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 My Thoughts on Cemetery Photography Gary Woodard

Photographing in Cemeteries

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My Thoughts on Cemetery Photography

Gary Woodard

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This material is copyrighted and may be re-

produced only with written approval of the

author and photographer, Gary Woodard.

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I get very passionate about certain

genre of photography and cemetery

photography is included in that. I

should probably take more time to

write this but the writing is not as im-

portant as any passion that might rub

off on the reader.

Photographing in cemeteries can be

an inspiring, emotional event or it can

be another ho hum photographic ex-

perience— the choice is yours.

These are personal thoughts on taking

photographs in cemeteries. They are

not particularly erudite but they cover 

what I like to think of as a mindset

that is appropriate for getting interest-

ing cemetery photographs.

They are not “rules,” just ideas. 

I am frequently accused of being

preachy, I am. IMO, being passionate

and attempting to share that passion is

a good thing to do. I hope you agree.

There are some double page spreads

so set you page display to two up.

SECTION ONE

Page 6 

All the photographs in this section have been taken

since I posted to original piece on photographing in

cemeteries to the GW’s Discussion Blog. 

SECTION TWOPage 34 

The photographs in this section were the last photo-

graphs that I took in a cemetery prior to the discussion

on the blog.

SECTION THREE

Page 78 

The photographs in this section were taken from several

months ago to two years ago on various forays into

cemetery photography.

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There is no rules about photographing in cemeteries but I amgoing to share a few of my thoughts on the subject..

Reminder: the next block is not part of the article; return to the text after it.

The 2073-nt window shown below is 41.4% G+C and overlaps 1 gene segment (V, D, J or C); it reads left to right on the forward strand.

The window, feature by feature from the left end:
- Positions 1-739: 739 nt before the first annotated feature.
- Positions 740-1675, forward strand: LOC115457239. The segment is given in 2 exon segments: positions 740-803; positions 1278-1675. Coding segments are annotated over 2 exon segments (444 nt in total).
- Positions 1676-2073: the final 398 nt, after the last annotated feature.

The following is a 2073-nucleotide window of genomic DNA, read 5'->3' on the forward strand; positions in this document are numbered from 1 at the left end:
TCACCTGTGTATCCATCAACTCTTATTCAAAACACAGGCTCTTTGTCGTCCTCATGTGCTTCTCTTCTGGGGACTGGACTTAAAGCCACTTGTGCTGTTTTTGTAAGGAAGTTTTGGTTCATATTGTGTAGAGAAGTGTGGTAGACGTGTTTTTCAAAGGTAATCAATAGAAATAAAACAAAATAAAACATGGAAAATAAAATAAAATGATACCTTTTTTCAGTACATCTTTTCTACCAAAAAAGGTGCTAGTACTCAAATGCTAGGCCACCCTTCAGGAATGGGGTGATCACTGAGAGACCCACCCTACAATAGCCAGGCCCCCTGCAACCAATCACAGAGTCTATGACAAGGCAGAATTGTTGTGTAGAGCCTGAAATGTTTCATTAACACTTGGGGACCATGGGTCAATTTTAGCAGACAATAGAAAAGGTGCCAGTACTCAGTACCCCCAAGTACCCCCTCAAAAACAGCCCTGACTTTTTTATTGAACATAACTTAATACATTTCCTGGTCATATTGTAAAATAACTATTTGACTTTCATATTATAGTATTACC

Most cemeteries are well landscaped, well maintained so it ispossible simply to do landscape photographs that include tomb-stones. Some of the tombstones are extremely ornate so youcould simply document the work of the stone carver. It is veryeasy to do very ordinary photographs in a cemetery, but why?

There is another mindset that I believe can raise your photo-graphs in cemeteries above the levels mentioned above and Iwould like to address some of my ideas on that subject.

These ideas revolve around what cemeteries are, depositories of the dead, and what is required to gain permanent access to acemetery, dying.

I believe that we all find death interesting. We have experiencedit vicariously; we realize that we will eventually experience it

fully. So what does death mean to us as individuals? It means aloss. Sometimes that loss is a parent, a relative, a friend, a lover,

a notable figure. We are affected emotionally by such loss. So Ithink it is possible to say that cemeteries are places that we re-late to emotionally. That is why I feel that we need to approachcemetery photography differently from how we would approachphotographing a landscape, a flower, a piece of sculpture— allof these things we can find and photograph in cemeteries. If weapproach this subject matter the same as we would were weoutside a cemetery we miss much of the emotional content that

cemeteries allow us to pursue photographically.

Let’s start with the strongest emotional content first— our ownmortality. Where could you be better reminded that our tenurehere is at best much too short than among the graves of thedead. Look around, every stone that you see marks the end of a

life. You, also, one day will likely lie beneath such a stone.How do you feel about your own mortality? Do your pretendagainst all logic that you will never face the inevitable, manydo. Do you welcome it strengthened by your faith? Between thetwo there are many valid degrees of acceptance. Does the

thought cause dread or even fear? Would you ever consider going into a cemetery to see what can you find to express your personal feeling about your own mortality, your own death, thefeelings you have about death? That is one approach to ceme-tery photography.

As a suggestion, approach the grave as though it were your own, what is there that you would want to see? Is the life spanengraved on the stone long or short— how does that make you